Employer Must Take Meaningful Steps to Confirm Voluntary Resignation or Risk Paying Damages for Wrongful Dismissal

January 25, 2023

Previously printed in the LexisNexis Labour Notes Newsletter.

In the recent decision of Burd v. Tahtsa Timber Ltd., 2022 BCSC 1372, the BC Supreme Court confirmed that an employer cannot simply assume that an employee has voluntarily resigned from his or her employment. Rather, the employer must take meaningful steps to confirm that the employee has in fact resigned.


The 68-year-old plaintiff, Donald Burd, was employed at the defendant logging company, Tahtsa Timber Ltd., for over 15 years as a commercial truck driver.

In the summer of 2019, the plaintiff had a medical emergency that required him to be off work for almost one year.

On June 15, 2020, the plaintiff contacted his employer about returning to work. His employer advised him that it would require medical clearance before he could return. The plaintiff provided his employer with that information two days later.

At this point, there was a divergence in the evidence of the parties. The plaintiff stated that after he provided medical clearance, he tried to contact his employer multiple times to inquire about when he would be scheduled to return to work, but never heard back.

Having heard nothing from his employer, the plaintiff said he then went to the office to collect some of his personal items and, while there, was told by his foreman that he would be contacted at a later date about when he would be scheduled to work. The plaintiff claimed he never heard back. He waited until October 2020 before seeking alternative employment, which he claimed was difficult to secure given his age and recent medical history.

The employer, on the other hand, stated that after it received medical clearance, it tried to contact the plaintiff several times but received no response. The employer stated that it even scheduled the plaintiff to work, but he never responded. As a result, by September 2020, the employer assumed the plaintiff had quit.

The plaintiff commenced a Supreme Court action for wrongful dismissal.

Issue at Trial and Findings

At trial, the issue was whether the plaintiff had voluntarily resigned from his employment or was dismissed from employment without cause.

The Court discussed the difference between a dismissal and a voluntary resignation.

Although both a dismissal and a resignation require “a clear and unequivocal act by the party seeking to end the employment relationship”, there is a distinction, the Court held, in the legal test to be met in order to establish each of these methods for ending the employment relationship.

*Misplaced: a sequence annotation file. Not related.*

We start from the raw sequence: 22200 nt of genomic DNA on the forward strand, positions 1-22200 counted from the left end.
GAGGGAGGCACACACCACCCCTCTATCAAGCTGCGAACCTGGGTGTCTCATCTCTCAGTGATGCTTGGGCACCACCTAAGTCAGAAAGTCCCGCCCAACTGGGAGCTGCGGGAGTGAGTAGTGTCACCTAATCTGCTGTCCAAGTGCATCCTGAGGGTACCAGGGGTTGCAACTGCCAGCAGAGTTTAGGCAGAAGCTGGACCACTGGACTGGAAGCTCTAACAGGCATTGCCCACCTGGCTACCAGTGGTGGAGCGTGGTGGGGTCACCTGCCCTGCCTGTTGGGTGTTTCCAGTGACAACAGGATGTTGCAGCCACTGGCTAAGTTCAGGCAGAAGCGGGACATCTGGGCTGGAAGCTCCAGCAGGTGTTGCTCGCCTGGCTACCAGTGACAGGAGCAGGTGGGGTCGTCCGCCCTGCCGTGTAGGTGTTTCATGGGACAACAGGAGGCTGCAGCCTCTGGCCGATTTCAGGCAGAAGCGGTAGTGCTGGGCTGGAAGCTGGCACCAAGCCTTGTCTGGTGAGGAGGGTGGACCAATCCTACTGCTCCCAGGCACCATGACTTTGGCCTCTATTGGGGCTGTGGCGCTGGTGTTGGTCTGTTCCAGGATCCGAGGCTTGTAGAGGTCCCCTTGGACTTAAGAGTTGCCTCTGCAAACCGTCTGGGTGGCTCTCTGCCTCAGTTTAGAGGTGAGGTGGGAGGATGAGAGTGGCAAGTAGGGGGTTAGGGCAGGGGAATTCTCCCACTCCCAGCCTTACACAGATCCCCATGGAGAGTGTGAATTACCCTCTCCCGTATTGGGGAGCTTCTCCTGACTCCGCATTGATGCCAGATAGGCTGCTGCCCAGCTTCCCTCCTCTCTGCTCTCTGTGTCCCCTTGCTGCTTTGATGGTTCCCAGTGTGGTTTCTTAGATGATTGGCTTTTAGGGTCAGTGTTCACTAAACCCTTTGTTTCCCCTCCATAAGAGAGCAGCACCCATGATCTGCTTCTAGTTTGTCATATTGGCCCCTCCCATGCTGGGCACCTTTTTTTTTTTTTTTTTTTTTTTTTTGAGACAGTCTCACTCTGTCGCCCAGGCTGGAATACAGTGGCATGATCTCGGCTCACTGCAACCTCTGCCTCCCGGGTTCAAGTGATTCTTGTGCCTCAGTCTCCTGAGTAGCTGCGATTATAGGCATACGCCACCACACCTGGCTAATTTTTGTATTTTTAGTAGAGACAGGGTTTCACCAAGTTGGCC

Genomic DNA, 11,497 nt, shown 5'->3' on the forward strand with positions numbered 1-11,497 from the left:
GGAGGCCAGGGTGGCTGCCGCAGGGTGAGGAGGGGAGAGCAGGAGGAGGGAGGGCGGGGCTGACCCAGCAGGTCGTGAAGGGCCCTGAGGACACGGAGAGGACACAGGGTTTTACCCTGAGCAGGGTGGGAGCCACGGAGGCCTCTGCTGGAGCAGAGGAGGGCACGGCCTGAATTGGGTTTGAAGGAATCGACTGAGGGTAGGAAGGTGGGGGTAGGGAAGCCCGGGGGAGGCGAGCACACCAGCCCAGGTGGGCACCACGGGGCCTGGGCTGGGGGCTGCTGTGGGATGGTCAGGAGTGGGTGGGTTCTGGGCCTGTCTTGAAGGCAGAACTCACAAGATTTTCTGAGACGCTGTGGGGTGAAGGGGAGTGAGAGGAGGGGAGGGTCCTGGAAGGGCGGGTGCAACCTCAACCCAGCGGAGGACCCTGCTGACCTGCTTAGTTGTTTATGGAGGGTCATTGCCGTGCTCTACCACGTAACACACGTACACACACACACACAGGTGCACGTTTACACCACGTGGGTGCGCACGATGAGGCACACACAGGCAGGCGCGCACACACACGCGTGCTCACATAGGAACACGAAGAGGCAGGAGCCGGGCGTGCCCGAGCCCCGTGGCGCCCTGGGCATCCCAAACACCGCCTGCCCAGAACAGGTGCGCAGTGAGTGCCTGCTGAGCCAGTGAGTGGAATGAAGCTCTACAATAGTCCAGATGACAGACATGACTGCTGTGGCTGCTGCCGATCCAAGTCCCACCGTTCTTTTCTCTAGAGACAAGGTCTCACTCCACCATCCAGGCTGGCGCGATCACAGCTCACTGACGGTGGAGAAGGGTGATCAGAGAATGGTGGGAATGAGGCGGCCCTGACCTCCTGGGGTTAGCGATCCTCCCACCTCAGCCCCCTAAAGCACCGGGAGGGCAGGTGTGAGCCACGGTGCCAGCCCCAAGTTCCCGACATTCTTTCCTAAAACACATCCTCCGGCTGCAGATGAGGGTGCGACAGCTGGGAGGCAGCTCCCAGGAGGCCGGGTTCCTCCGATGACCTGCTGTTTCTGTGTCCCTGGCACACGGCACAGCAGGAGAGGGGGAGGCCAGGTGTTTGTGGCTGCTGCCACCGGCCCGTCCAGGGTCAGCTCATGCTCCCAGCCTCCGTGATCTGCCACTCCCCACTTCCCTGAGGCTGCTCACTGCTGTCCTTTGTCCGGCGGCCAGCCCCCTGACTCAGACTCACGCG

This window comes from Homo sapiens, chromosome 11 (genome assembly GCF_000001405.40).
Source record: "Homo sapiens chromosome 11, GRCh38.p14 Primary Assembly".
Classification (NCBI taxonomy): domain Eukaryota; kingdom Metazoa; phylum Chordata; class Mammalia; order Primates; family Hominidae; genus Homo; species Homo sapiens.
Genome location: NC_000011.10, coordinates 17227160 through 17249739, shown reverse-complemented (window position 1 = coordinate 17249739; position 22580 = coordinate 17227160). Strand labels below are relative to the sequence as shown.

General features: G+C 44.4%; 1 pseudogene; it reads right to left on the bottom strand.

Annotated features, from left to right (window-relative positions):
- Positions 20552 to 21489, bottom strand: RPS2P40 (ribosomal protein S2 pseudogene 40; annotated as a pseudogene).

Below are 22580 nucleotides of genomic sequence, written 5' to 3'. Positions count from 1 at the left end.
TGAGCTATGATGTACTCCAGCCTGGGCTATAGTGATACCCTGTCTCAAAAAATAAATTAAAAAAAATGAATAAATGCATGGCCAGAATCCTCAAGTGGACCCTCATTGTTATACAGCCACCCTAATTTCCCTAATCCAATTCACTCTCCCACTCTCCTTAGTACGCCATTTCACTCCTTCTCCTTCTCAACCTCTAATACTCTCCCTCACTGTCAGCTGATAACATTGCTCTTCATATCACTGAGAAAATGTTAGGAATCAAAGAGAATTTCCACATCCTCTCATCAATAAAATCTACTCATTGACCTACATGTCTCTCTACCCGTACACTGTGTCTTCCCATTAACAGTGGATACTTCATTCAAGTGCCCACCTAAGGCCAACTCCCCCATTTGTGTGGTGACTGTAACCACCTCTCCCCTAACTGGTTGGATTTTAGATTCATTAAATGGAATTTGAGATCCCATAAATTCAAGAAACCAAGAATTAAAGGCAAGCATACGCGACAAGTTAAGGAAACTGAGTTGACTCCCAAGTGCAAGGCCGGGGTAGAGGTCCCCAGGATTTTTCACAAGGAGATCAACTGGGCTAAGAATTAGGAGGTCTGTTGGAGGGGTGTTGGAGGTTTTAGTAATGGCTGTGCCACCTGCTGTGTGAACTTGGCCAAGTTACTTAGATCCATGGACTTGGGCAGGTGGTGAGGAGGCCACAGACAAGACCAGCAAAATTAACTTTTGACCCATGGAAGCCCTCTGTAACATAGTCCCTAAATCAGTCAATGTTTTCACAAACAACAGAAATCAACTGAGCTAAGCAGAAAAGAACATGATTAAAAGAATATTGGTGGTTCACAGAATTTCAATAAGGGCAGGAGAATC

A finding of dismissal must be based on an objective test:  whether the acts of the employer, viewed objectively, amount to a dismissal.

A finding of resignation requires the application of both a subjective and objective test: whether the employee intended to resign and whether the employee’s words and acts, objectively viewed, support a finding that he or she resigned.

Against this backdrop, the Court determined that the plaintiff did not intend to resign from his employment and was therefore dismissed without cause and without notice. The Court noted that although both parties “were operating under a misapprehension of the other’s intentions due to a lack of communication”, the employer should not have simply assumed that the plaintiff was not returning to work. The Court stated:

…  [T]he failure to take meaningful steps to confirm that assumption, including by following up on the August conversation about fall hauling, and the corresponding failure to provide any further work to the plaintiff amounts to a clear and unequivocal communication that the plaintiff’s employment had been terminated.

With respect to the appropriate notice period, the plaintiff did not have a written employment agreement. He was awarded damages in the amount of $73,879.38 based on 15 months of reasonable notice, less the amount he earned from alternative employment.

The Court dismissed the plaintiff’s claims for aggravated and punitive damages given that his employment ended largely as a result of miscommunication between the parties, and not because of some improper or bad faith on the part of the employer.

Takeaways for Employers

This case highlights the particular caution that employers must take when they believe an employee has resigned. They cannot simply assume that an employee who has not returned to work has abandoned his or her employment. Employers have a positive obligation to take meaningful steps to confirm that the employee has in fact resigned and then clearly communicate acceptance of the resignation to him or her.

The case also provides a good reminder to employers that written employment contracts with enforceable termination language can significantly limit an employer’s exposure in the event of a termination of employment without cause, and are therefore a worthwhile upfront investment.

While every effort has been made to ensure accuracy in this article, you are urged to seek specific advice on matters of concern and not to rely solely on what is contained herein.  The article is for general information purposes only and does not constitute legal advice.